The Big Apple beat: Rosemount High Marching Band shines in Macy's Thanksgiving Parade
Rosemount High Marching Band had a sea of support as it shined in the Macy's Thanksgiving Parade.
"It felt really good to represent Rosemount on the national level and we had a sea of gold to support us," marching band drum major Caleb Maeda said
"We have wonderful students that were so eager to travel and so excited to perform and the trip overall was just incredible," added Bojan Hoover, one of four band directors.
On national TV the band played a song composed by Hoover combining traditional Irish sounds with American music entitled "Pride in the Past and Promise for the Future."
"We had only a minute-and-a-half to do the show, and so we had to come in really fast and we had to make sure the show sounded good and we looked as good and clean as it did," Maeda said.
The marching band was 272 musicians strong who flew to New York for four days. The band toured Times Square and Rockefeller Center and took part in a city tour of Manhattan.
Tuesday evening the band was immersed in the arts. Each student was able to enjoy live theater by choosing to attend one popular Broadway musical show from "Phantom of the Opera," "Cats" or "School of Rock."
Wednesday morning band members needed to wake at 2 a.m. and were ready to practice at 4 a.m. on the Herald Square in front the famous Macy's department store where the band would be televised for the Thanksgiving parade.
On Thanksgiving, band members need to be awake at 2 a.m. but were able to rest later that day.
"We had such unbelievable talent and we had over 400 family members who came to watch the band and were able to eat a Thanksgiving meal together at the hotel," Hoover said.
The band was proud of its performance, Hoover said.
The trip also included tours of the 9/11 Memorial and One World Trade Center, the tallest building in the western hemisphere. The students dined on a Hudson River dinner cruise.
"We had a successful trip from beginning to end," Hoover said.
As a band director, Hoover said the highlight for him was during the celebratory band send-off in Rosemount the Saturday before the trip.
Hoover heard personal praise from a band liaison who walked along the parade route with the school bands.
"They said it was the most support they had ever seen to come to see the band ever and that was cool to hear," Hoover said. "We have the AAA philosophy at the high school for our students to balance out the arts, athletics and academics, and all three are given a lot of weight and priority."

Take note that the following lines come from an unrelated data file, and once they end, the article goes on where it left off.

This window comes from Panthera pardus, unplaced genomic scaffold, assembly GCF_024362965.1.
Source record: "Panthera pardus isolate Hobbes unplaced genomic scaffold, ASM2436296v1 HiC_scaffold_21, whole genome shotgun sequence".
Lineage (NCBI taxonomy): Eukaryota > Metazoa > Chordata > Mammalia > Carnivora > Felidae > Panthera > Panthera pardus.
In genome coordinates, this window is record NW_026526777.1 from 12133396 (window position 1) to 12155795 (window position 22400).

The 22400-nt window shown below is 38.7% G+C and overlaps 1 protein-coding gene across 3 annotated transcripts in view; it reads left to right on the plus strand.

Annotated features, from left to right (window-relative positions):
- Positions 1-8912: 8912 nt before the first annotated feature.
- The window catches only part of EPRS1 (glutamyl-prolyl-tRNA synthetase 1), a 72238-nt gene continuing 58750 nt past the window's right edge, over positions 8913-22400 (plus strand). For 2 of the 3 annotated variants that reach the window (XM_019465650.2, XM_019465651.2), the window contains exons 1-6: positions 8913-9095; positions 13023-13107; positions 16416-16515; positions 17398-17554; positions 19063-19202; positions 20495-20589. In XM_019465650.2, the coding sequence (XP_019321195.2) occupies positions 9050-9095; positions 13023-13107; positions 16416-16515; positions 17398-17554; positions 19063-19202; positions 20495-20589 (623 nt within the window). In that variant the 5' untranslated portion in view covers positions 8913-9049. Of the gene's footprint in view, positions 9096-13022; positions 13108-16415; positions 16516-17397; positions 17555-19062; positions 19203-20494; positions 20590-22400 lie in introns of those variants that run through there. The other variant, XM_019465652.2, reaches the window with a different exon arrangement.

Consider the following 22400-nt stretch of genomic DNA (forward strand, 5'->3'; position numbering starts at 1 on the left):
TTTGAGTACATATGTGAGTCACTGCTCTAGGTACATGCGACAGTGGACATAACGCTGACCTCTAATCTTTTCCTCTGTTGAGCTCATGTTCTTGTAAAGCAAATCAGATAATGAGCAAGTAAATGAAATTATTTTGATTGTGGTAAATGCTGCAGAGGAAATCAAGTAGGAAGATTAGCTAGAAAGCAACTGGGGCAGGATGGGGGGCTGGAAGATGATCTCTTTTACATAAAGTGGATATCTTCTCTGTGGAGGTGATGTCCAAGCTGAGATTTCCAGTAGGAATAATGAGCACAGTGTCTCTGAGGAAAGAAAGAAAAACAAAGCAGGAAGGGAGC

Hoover the band members all felt like rock stars and were humbled by the opportunity.
Denise Lecher, a band parent who worked public relations for the band, said the band outshined itself during the performance.
"The community has been incredibly supportive for the last year and half since we found out in April 2016, and the last year and a half has been a real journey for the band," she said.
In spring 2017, band members went out into Rosemount neighborhoods one Saturday to take part in a huge fundraising drive. They raised over $20,000 asking for donations to travel to perform at the Macy's Thanksgiving Day Parade.
The community gave and the community gave generously, Lecher said.
As a fellow proud band parent whose stepson plays tenor saxophone in the band, Lecher was proud of him and the band. She commended all the hard work of students and parents during the fundraising campaigns, including the successful fundraising committee led by Stephanie Abraham.
The price tag was nearly $500,000 to send the entire band, administration and staff to New York.
"It was so nice we could have a celebration of the students in the year we are celebrating our centennial with Rosemount High School," Lecher said. "It was just another feather in the cap of Rosemount High School that is still going strong after 100 years."
Band members found out how small the world is when they ran into a New York police officer. He had graduated from Rosemount High School in 1989 and recalled playing in the marching band.
"That showed our students when they graduate, they can achieve great things in great places," Hoover said.
As a drum major since December 2016, Maeda is considering studying music after high school.
"I am looking into studying trumpet performance or music education," Maeda said. "I think we are all just so proud of what we accomplished, representing our school on the national level during the school's 100 year centennial."